HP OpenVMS Systems Documentation
OpenVMS Programming Concepts Manual
10.3.4 Virtual Address Space Size
The Alpha architecture supports 64-bit addresses. OpenVMS Alpha Version 7.0 dramatically increased the total amount of virtual address space from 4 GB (gigabytes) to the 8 TB (terabytes) supported by the current Alpha architecture implementations.
The Alpha architecture requires that all implementations must use or check all 64 bits of a virtual address during the translation of a virtual address into a physical memory address. However, implementations of the Alpha architecture are allowed to materialize a subset of the virtual address space. Current Alpha hardware implementations support 43 significant bits within a 64-bit virtual address. This results in an 8-TB address space.
On current Alpha architecture implementations, bit 42 within a virtual address must be sign-extended or propagated through bit 63 (the least significant bit is numbered from 0). Virtual addresses where bits 42 through 63 are not all zeros or all ones result in an access violation when referenced. Therefore, the valid 8-TB address space is partitioned into two disjoint 4-TB ranges separated by a no access range in the middle.
The layout of the OpenVMS Alpha address space transparently places this no access range within P2 space. (The OpenVMS Alpha memory management system services always return virtually contiguous address ranges.) The result of the OpenVMS Alpha address space layout design is that valid addresses in P2 space can be positive or negative values when interpreted as signed 64-bit integers.
Note that to preserve 32-bit nonprivileged code compatibility, bit 31
in a valid 32-bit virtual address can still be used to distinguish an
address in P0/P1 space from an address in S0/S1 space.
A virtual region is a reserved range of process-private virtual addresses. It may be either a user-defined virtual region reserved by the user program at run time or a process-permanent virtual region reserved by the system on behalf of the process during process creation.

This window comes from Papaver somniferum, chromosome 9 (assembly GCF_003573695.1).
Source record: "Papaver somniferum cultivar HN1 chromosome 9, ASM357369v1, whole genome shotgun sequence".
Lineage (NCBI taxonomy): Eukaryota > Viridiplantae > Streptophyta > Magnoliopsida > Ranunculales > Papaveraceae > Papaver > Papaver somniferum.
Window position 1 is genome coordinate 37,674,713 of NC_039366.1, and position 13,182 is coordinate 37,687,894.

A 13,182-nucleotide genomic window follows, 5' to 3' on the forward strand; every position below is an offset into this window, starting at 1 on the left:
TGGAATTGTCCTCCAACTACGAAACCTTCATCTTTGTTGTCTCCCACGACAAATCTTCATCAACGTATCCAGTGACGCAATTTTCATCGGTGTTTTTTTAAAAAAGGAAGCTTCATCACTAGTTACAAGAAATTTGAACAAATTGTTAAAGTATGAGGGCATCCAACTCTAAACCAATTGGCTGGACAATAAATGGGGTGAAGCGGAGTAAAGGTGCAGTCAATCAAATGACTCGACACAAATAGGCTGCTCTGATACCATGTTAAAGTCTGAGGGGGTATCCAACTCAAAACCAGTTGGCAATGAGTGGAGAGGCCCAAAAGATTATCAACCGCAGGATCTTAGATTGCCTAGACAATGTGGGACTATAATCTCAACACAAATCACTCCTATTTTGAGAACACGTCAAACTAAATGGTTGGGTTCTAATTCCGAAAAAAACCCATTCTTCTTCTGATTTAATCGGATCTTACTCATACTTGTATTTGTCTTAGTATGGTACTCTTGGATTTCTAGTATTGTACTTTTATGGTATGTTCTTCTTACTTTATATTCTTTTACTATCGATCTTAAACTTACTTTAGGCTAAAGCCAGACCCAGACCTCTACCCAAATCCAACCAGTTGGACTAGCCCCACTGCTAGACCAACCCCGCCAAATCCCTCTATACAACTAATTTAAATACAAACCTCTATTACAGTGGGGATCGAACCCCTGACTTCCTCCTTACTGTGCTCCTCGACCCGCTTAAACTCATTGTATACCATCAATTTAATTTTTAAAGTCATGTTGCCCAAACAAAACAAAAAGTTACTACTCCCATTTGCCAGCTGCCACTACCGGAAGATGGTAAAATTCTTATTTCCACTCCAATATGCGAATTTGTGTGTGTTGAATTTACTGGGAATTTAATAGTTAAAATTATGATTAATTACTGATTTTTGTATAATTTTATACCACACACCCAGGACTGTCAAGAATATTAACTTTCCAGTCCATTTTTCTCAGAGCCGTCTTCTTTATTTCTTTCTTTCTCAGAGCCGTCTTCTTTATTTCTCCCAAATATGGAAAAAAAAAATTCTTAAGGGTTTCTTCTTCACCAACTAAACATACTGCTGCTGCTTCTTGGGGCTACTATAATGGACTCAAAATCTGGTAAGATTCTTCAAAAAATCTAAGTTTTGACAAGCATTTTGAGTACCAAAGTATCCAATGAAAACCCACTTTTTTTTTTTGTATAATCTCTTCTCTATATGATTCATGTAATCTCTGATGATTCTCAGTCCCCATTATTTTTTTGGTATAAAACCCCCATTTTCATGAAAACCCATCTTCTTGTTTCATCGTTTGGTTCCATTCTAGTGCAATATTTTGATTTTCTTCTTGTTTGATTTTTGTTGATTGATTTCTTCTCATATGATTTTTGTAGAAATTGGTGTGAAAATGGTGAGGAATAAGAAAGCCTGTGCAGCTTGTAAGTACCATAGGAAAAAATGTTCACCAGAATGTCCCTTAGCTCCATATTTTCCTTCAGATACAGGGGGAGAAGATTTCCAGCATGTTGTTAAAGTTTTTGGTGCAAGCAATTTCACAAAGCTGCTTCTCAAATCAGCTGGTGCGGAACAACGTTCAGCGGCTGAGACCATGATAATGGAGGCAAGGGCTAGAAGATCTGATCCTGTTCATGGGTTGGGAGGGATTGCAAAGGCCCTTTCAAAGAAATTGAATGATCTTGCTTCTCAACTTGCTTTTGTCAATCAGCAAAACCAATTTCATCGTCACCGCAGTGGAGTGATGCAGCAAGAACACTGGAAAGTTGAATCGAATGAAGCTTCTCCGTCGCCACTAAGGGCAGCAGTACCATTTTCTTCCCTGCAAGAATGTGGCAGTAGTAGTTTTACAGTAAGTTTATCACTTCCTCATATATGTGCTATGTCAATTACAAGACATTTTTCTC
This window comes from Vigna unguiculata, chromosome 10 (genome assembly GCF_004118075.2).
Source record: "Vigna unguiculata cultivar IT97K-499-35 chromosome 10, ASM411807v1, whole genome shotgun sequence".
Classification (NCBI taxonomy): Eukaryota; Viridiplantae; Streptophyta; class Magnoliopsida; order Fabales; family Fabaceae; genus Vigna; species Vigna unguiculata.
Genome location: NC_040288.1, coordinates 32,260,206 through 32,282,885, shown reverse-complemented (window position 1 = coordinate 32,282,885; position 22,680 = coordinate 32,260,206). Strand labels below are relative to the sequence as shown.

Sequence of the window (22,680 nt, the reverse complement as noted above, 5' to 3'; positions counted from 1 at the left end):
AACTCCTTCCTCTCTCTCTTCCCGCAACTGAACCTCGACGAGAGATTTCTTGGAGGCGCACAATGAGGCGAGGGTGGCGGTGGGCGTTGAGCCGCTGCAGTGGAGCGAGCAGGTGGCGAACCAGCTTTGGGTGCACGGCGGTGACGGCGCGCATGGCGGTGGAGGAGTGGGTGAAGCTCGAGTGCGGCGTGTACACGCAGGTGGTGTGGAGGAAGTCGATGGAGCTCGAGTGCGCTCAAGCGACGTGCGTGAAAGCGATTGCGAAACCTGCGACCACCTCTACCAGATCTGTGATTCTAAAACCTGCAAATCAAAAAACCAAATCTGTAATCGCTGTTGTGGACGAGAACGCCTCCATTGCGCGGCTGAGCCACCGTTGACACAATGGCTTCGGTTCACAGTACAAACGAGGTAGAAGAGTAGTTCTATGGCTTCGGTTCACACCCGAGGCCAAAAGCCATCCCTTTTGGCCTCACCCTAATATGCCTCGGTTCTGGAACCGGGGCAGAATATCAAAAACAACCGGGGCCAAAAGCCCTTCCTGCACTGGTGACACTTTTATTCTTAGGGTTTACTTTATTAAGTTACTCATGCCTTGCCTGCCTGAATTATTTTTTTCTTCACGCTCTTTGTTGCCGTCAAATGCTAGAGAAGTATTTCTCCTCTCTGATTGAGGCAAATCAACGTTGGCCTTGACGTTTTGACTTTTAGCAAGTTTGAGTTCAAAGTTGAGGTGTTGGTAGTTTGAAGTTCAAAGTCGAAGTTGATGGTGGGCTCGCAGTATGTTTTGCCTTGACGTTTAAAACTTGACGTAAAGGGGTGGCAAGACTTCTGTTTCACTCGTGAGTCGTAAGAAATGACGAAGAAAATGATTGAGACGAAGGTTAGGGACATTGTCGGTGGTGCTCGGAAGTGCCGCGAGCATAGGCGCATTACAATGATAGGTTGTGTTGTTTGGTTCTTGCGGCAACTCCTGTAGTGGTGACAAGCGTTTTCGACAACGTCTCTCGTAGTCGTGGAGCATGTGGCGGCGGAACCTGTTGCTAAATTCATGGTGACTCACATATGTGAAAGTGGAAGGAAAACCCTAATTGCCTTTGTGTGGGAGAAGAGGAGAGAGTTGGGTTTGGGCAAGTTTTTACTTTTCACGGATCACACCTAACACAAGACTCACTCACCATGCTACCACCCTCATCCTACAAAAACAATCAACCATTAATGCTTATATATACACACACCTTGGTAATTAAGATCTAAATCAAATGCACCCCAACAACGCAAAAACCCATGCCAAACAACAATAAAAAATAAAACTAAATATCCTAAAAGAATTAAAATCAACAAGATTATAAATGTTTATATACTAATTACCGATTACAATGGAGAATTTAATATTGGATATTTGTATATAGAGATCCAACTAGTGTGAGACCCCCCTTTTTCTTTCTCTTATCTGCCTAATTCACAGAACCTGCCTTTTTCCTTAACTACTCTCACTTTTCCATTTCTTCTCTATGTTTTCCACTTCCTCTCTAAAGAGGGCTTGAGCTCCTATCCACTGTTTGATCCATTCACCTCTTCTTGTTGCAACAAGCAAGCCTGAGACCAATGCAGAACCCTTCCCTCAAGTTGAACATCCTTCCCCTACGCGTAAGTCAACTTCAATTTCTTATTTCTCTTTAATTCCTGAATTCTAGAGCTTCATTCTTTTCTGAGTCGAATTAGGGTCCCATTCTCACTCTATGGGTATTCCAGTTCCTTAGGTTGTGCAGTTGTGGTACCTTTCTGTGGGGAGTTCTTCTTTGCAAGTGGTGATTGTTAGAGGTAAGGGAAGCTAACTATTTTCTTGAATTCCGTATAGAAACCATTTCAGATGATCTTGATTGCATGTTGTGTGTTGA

Three process-permanent virtual regions are defined by OpenVMS at the time the process is created:
These three process-permanent virtual regions exist so that programmers do not have to create virtual regions if their application does not need to reserve additional ranges of address space.
Virtual regions promote modularity within applications by allowing different components of the application to manipulate data in different virtual regions. When a virtual region is created, the caller of the service is returned a region ID to identify that virtual region. The region ID is used when creating, manipulating, and deleting virtual addresses within that region. Different components within an application can create separate virtual regions so that their use of virtual memory does not conflict.
Virtual regions exhibit the following characteristics.
10.4.1 Regions Within P0 Space and P1 Space
There is one process-permanent virtual region for all of P0 space that starts at virtual address 0 and ends at virtual address 0.3FFFFFFF16. This is called the program region. There is also one process-permanent region for all of P1 space that starts at virtual address 0.4000000016 and ends at virtual address 0.7FFFFFFF16. This is called the control region.
The program and control regions are considered to be owned by kernel mode and have a create mode of user, because user mode callers can create virtual address space within these virtual regions. This is upwardly compatible with OpenVMS Alpha releases prior to Version 7.0.